Congratulations! You’ve just won a business award and no doubt you’re feeling very proud. A business award can elevate the status of your business, improve morale and demonstrate your proficiency.
However, business award recipients often become disappointed that their win, which while important to them and their staff, doesn’t get covered by the mainstream media.
In a woman’s business group recently, a woman expressed her disappointment and frustration that despite winning four awards in as many months, the local newspapers were not interested in writing a story.
The woman said she’d sent a press release each time every time they’d won a business award but received no coverage even though they support hundreds of other local businesses and charities. She asked advice about how to get the media to tell her story.
So, what went wrong and why didn’t this woman get any success with getting coverage in her local media? Simply put the media hate cheque hand-overs and award stories. While the win is important to you, news and PR is not marketing.
As a journalist, I would receive press releases daily in my inbox or calls from eager PR consultants or business leaders wanting to publicise a business or industry win. However, our editors were simply not interested in the story.
One award story which stands out to me was in 2016 when a Brisbane firm won the 2016 Good Design Award of the Year. Evolve Group had been commissioned to create a honey harvesting system that tapped into a hive and extracted the honey without having to disturb the bees. It was a great invention and win for the company. What made it so newsworthy to other journalists and myself? The company had beaten global powerhouses Tesla and Google to win the award.
The new honey harvesting system was revolutionising beekeeping making it safer, easier and more efficient to extract honey.
You see even if you’ve won one of the most prestigious prizes in the world, such as Nobel prize you have to remember the story is more about what you have done for society, how you are improving the lives of others than yourself. Abruptly put news is not about massaging your ego.
I had lunch with two good friends and colleagues recently. Both were trained journalists with one now with her PR firm and even specialising in helping business leaders prepare and nominate for awards. The other has a successful podcast and also trains others how to podcast create a leading podcast.
I asked my podcasting friend how she chooses her guests, which is a topic warranting a whole other post in its own right. “When they just start talking about themselves, all their achievements and awards then I know straight away, they’re not a good fit,” she told me.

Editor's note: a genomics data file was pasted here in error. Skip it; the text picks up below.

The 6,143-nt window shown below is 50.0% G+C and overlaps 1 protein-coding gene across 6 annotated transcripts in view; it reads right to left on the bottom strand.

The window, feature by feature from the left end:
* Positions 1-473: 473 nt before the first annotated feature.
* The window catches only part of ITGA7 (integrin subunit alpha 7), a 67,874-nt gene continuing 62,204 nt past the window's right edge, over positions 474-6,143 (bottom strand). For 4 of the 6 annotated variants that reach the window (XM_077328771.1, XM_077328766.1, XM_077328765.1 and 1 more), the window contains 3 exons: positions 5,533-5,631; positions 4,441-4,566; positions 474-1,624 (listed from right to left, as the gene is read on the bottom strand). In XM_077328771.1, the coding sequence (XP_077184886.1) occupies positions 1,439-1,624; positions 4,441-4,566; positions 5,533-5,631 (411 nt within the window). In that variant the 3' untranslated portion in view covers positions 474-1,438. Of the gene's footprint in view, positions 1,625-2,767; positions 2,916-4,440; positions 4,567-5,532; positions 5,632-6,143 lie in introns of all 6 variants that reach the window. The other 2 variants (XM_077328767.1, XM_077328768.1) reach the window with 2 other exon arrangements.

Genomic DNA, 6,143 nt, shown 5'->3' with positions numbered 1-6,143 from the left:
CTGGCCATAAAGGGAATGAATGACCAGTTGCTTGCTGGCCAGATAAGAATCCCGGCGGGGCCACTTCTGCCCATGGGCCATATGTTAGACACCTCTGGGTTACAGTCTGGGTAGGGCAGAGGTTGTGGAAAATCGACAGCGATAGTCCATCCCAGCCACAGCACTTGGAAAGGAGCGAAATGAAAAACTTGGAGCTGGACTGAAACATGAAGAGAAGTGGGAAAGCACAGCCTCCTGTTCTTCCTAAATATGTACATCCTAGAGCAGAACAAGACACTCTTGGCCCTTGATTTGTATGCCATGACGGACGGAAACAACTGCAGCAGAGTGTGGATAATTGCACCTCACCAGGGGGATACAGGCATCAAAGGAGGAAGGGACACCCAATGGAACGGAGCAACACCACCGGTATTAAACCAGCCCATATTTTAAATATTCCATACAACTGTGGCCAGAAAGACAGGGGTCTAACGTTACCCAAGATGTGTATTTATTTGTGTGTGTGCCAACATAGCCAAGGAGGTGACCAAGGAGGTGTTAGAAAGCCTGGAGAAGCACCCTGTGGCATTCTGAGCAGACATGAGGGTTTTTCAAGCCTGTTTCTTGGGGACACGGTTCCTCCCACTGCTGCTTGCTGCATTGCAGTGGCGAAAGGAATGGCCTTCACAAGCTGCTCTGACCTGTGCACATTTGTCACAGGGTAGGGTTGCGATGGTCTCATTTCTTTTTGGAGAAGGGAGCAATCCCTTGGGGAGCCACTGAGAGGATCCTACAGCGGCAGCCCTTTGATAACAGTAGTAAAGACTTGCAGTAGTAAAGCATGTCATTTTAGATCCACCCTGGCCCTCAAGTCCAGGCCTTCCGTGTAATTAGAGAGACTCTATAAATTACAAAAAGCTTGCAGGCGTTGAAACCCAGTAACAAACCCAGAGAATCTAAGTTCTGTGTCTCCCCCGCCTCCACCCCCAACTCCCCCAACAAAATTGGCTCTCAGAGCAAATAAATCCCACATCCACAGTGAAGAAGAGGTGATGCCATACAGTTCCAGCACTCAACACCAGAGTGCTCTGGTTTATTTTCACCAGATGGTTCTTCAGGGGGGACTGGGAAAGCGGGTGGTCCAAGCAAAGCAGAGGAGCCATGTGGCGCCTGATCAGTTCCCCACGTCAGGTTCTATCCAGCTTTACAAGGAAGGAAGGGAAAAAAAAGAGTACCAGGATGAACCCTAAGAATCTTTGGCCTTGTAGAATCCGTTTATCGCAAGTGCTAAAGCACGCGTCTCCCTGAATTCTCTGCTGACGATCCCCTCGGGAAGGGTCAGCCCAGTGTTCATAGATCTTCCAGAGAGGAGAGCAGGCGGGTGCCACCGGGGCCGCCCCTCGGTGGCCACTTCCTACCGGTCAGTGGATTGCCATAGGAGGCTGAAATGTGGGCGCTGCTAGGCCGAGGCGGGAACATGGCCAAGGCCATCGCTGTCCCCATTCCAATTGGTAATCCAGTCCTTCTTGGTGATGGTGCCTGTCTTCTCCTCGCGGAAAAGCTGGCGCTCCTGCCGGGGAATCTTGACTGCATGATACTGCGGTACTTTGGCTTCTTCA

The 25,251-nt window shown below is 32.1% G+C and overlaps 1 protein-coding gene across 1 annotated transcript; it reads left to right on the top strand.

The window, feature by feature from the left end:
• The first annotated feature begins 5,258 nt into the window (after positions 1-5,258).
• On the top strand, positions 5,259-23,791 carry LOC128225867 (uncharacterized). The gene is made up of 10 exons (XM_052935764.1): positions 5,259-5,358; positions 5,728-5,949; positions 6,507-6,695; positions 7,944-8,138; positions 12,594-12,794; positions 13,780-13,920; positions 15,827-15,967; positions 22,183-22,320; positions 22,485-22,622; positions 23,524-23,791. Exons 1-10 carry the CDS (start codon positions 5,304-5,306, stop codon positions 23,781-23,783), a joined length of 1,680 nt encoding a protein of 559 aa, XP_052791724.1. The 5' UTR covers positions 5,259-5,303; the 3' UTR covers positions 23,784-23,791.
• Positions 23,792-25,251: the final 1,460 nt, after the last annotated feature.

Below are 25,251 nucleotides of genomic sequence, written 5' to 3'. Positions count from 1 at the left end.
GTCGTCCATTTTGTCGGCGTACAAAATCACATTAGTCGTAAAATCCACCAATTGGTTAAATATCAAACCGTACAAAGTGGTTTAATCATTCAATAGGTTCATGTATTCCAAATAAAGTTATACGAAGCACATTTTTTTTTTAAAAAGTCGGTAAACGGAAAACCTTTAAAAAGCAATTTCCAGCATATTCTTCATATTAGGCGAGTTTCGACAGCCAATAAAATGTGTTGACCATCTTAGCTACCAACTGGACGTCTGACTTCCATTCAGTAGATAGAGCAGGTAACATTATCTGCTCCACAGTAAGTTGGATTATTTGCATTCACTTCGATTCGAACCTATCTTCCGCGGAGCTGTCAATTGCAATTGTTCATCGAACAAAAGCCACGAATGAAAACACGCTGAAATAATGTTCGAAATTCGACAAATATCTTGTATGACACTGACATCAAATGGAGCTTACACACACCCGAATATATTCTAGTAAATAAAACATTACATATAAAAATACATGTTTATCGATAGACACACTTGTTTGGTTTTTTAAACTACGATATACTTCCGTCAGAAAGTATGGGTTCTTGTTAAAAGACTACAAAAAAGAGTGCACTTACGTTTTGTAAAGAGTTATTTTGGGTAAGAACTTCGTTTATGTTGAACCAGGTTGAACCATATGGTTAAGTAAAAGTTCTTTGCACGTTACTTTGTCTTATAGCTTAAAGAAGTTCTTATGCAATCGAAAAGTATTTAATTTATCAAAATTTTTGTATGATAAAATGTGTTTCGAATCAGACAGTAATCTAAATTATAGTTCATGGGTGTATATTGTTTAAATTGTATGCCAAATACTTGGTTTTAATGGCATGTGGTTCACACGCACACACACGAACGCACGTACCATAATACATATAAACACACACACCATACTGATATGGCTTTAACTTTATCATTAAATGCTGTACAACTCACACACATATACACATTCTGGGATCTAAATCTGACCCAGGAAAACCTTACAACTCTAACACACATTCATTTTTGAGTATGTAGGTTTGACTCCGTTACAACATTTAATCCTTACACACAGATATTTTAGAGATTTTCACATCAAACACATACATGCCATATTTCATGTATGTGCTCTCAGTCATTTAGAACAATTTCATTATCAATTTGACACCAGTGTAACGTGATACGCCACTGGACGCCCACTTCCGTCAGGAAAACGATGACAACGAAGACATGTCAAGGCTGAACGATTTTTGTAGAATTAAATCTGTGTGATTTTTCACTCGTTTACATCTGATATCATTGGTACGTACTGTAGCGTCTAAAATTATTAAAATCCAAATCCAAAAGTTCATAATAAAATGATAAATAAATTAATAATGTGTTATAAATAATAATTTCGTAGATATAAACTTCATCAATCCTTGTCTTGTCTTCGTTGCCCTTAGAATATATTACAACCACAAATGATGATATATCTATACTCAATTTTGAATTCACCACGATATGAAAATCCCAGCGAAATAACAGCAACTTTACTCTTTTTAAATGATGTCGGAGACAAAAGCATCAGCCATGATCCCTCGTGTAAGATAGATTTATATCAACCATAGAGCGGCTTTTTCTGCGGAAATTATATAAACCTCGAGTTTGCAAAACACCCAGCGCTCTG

“But when they tell me they’ve listened to my podcast and have a whole lot of ideas about how they could add value to my listeners then I know they’re a good fit.”
For my PR friend who enjoys helping businesses to receive recognition through awards, she told me when writing a press release or contact the media about a story for her clients she never focuses purely on their win.
5 Tips for getting a story about your award win into the news?
- Highlight the Spectacular: Like the new honey harvesting system, if there’s something quite spectacular about your win, it will become newsworthy and appealing to journalists. Some awards are also considered more newsworthy and important than others. The Telstra Businesswoman of the Year is an example of an award which attains considerable media coverage
- Pitch your origin story: Talk about the personal story of how you started your business and it’s growth. We all, including the media, love a good hero story of overcoming obstacles and triumph. Why did you start your business? Were you filling a gap in the market? How many people have you served?
- Offer journalist a story appealing to their audience: You can inadvertently mention your award but don’t make it the focus of your pitch. For example, if you’re in property or real estate what have you noticed about the local market? What are the property trends in your area? How are you changing your industry, like the beehive story?
- Keep interested in the news: read your local newspaper to see what type of stories journalist pick up. Can you offer a fresh angle or different perspective? For example, if you’re a financial advisor can you comment on any changes to the budget or economic policy, interest rates etc. Again, you can mention your award inadvertently.
- Be honest with yourself: Before you send any release or contact a journalist ask yourself honestly: “Would the audience care half as much as we do?” Often, the answer is an emphatic “No” so go back and brainstorm another angle.
Remember, business awards are still an excellent opportunity to gain recognition with a lot of great ones coming up in the next few months. Some of the best stories about business award win discuss trends, topics and insights into an industry. Your business award may be shiny, but by itself, it’s often not news so think of a more creative way to make it so.